While systemd has been around for a few years, it is gaining more and more attention as more Linux distributions switch to it. Lots of developers are extremely opposed to systemd as it goes against the Unix philosophy. Most Linux users, however, have no idea what it is or why it is a good or bad thing. Here is a basic overview of init systems and systemd.
What is it?
When you boot a Linux machine, once the kernel has finished getting itself ready a new process is launched which is termed the init process. This process is a daemon and its responsibilities are to load and manage the other daemons on the system. By this, I mean that once your kernel has booted, the init process gets your computer into the much more usable, familiar state that you are used to. Essentially the init process establishes and operates the entire user space.
Some of the more typical tasks which fall to the init process are starting any user services (That game server you like to run on start up? Probably is launched through the init process.), loading a desktop manager such as GNOME or KDE, and even checking and mounting file systems.
The init process is generally started with what is known as a run level. This level defines what should and should not be loaded (and unloaded). Each operating system uses different run levels for different things but they tend to have some things in common. Generally there are 7 of these run levels, numbered 0-6 and some are fairly common. Some of the more common ones are referred to by name since they don’t always have the same run level. Examples of this are “single user mode”, “multi user mode without network services”, and “system reboot”. While there is no guarantee, of consistency between systems, run level 0 is generally a halt which shuts down the system and level 6 is generally reboot.
When the init system is loaded with a run level, it executes all the processes for that run level and that run level only. For instance if it starts with run level 3 (which is a fairly typical selection for normal use), it will load all the regular user processes including your desktop manager and networking. The scripts and instructions for all other run levels are ignored. When you decide to shutdown or reboot your machine you must change the run level. This change in run level is achieved through a separate binary. Upon the change, the init system will execute the scripts and instructions for that run level. These run levels are generally only seen in System-V style init methods (this will be explained later).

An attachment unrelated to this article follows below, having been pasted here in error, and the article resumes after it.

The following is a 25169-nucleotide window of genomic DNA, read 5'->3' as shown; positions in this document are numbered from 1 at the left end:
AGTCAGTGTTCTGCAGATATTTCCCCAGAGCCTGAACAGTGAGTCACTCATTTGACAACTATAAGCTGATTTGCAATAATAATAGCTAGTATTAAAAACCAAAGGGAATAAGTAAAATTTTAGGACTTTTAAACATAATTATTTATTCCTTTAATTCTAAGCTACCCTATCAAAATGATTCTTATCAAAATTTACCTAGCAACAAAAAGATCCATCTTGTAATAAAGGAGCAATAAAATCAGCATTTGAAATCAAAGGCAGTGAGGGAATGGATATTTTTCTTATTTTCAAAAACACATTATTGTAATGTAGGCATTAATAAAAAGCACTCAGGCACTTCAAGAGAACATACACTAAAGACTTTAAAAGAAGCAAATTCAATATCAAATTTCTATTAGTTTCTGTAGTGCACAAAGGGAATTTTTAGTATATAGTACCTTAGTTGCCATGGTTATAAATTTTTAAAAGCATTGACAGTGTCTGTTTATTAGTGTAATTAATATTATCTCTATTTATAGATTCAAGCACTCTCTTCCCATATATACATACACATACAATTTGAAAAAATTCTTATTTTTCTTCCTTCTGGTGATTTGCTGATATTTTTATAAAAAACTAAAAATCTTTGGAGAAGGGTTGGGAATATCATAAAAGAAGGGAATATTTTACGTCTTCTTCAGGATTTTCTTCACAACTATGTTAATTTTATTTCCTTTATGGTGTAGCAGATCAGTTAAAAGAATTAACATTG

The idea of this init process was originally found in Unix, with the most well known model coming from System-V. The init method here really set the foundation of having one daemon manage and load all of the others. This method involved executing a series of scripts in turn when initially launched or when the run level changed. This method is used today in many Linux distributions which use System-V style init systems. So lets look at the various current options for Linux.
Often just named init, also known as sysvinit, this was one of the most popular
init systems found on Linux. It’s main configuration file is found in
/etc/inittab which is also where the run level is specified for launch. This
init method follows the principle outlined above, where a scripts are executed
in series until the system is ready. These scripts tend be found in directories
/etc/rc.******. Once all processes are loaded it waits for one of three
events: The parent process dies, a power failure signal or a request via
/sbin/telinit to change the run level (for example, on shutdown).
Upstart is a replacement for sysvinit. It is fairly well known due to its use in Ubuntu. Created by former Canonical engineer Scott James Remnant, it was designed to try and remove as much of the serial architecture of sysvinit as possible. In sysvinit, if something is loaded from HDD then the entire system had to wait for this to finish. IO takes a huge amount of time relatively speaking, and so the process was rather wasteful. Upstart is asynchronous, which allows it to load multiple things at the same time, reducing the time spent waiting on IO. Further more, it is also able to respond to events which allows it to gracefully handle actions such as inserting a USB drive. One of the greatest strengths of upstart is that it is also backwards compatible with sysvinit scripts.